The Future of AEC Software, Part 1

A Framework for Data

A well written, easy to understand primer about the Future AEC Software Specification has been posted on LinkedIn by Aaron Perry. He was recently on the podcast, along with Andy Watts, to expand upon this subject.

The premise:

The premise is simple: every time we import and export between software using proprietary file formats and structures, it is lose - lose. We're losing geometry, data, time, energy, sanity.

In AEC, some design firms have just accepted the path of least resistance and avoid file exchanges as much as possible by accepting a single tool to do a little bit of everything in an average way. A few of the larger firms use whatever the best tools for the job are. However, they are paying for it by building custom workflows, buying talent, and building conversion software. But that doesn't change the fundamental problem. The data is still 'locked' and only readable to a proprietary file type.

The current state:

For absolute clarity, we have cloud-based file hosting systems today, which don't expose a granular data parameter level for each entity and component. Working outside file formats enables a more diverse audience of stakeholders to access, author and modify parameters concurrently, only interacting with the data they need, not a whole model. Collaborators can benefit from robust git-style co-authoring and commits of information with full permissions, audit trail and acceptance process.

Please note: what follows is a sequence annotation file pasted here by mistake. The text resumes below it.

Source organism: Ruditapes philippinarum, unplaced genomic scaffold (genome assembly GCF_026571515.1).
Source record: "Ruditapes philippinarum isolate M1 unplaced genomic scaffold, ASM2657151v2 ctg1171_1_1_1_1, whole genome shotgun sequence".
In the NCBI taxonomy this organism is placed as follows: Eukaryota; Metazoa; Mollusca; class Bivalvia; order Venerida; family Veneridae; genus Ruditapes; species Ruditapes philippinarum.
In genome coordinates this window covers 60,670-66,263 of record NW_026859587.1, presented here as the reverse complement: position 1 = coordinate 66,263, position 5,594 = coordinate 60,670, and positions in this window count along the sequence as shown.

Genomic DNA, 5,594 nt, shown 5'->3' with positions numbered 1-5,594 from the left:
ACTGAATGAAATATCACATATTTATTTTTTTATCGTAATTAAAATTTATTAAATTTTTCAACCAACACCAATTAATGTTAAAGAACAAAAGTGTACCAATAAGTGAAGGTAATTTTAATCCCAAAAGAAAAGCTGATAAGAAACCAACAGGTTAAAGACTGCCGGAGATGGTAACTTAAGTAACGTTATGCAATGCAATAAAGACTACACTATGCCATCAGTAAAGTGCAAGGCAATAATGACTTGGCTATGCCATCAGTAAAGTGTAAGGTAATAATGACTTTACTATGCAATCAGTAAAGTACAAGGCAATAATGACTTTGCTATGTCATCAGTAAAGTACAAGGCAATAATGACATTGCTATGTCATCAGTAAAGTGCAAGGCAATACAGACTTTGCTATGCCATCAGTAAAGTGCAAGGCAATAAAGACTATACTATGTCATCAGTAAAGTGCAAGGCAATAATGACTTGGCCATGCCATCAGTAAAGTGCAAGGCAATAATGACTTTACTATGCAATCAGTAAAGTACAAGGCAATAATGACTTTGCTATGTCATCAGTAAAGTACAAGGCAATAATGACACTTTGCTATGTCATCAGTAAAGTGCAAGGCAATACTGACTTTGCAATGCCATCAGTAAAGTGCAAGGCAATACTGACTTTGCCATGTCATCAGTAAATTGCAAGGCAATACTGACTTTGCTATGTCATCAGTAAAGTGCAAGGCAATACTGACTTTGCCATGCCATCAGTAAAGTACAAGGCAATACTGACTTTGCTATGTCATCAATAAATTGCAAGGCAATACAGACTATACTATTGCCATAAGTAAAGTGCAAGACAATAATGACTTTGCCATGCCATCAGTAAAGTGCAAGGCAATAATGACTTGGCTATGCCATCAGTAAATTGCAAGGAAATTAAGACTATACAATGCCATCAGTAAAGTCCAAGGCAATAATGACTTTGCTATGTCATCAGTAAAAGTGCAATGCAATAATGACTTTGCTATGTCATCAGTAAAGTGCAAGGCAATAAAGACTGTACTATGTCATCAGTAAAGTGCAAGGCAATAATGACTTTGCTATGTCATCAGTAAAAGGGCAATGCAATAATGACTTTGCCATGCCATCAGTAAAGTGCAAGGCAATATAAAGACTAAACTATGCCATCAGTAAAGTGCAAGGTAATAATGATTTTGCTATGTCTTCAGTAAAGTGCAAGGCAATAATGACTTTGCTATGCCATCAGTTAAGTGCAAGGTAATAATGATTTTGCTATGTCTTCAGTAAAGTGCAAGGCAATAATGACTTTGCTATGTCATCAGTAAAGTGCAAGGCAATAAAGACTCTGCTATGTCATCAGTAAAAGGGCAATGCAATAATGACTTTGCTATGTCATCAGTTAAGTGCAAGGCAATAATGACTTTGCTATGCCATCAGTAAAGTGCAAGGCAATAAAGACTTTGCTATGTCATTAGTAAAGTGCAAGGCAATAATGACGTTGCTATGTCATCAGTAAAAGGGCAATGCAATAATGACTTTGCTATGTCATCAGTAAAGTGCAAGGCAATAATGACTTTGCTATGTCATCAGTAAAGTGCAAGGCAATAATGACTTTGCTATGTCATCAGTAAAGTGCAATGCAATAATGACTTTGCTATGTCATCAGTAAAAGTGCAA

Today, our tools connect through intensive prep, cleaning, exporting, and importing, even within tools made by the same vendor.
Some design firms avoid file exchanges as much as possible by accepting a single tool.

The outcome of the proposed shift:

Moving away from file formats and having the centralised data framework enables local data to be committed to the centralised web data, allowing an entire supply chain to access different aspects of the whole project without losing geometry, data or time associated with file type translations.

This is part 1 in a 10-part series from Aaron of which I intend to continue to share here as the series progresses. Read the article, learn about the challenges and the proposed solution, and get involved here.

For more conversations around these topics with the author and others, check out these related TRXL podcast episodes:

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